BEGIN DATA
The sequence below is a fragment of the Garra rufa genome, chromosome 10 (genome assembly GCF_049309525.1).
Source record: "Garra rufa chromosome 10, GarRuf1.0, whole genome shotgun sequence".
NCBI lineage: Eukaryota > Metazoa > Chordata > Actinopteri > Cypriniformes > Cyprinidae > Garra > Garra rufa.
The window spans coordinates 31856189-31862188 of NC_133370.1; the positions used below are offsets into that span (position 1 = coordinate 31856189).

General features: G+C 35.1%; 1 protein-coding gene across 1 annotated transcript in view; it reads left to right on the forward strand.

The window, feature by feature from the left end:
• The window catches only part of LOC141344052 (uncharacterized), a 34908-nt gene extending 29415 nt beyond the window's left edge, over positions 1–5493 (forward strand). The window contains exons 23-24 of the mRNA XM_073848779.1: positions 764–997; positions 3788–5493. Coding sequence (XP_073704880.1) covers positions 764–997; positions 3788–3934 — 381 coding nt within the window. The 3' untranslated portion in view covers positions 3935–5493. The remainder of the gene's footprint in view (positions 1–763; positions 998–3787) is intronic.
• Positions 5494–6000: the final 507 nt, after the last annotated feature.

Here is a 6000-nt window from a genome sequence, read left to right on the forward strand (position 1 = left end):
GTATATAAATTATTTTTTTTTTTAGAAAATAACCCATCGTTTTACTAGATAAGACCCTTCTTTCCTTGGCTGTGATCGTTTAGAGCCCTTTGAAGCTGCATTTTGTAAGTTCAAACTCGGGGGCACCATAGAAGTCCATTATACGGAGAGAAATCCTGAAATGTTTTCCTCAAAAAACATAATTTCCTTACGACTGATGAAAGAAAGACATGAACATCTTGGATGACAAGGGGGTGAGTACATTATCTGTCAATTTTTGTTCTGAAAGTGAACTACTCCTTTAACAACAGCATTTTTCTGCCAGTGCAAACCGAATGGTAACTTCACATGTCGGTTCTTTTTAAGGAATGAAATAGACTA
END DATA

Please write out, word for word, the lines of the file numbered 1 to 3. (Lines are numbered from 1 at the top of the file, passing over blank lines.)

The sequence below is a fragment of the Garra rufa genome, chromosome 10 (genome assembly GCF_049309525.1).
Source record: "Garra rufa chromosome 10, GarRuf1.0, whole genome shotgun sequence".
NCBI lineage: Eukaryota > Metazoa > Chordata > Actinopteri > Cypriniformes > Cyprinidae > Garra > Garra rufa.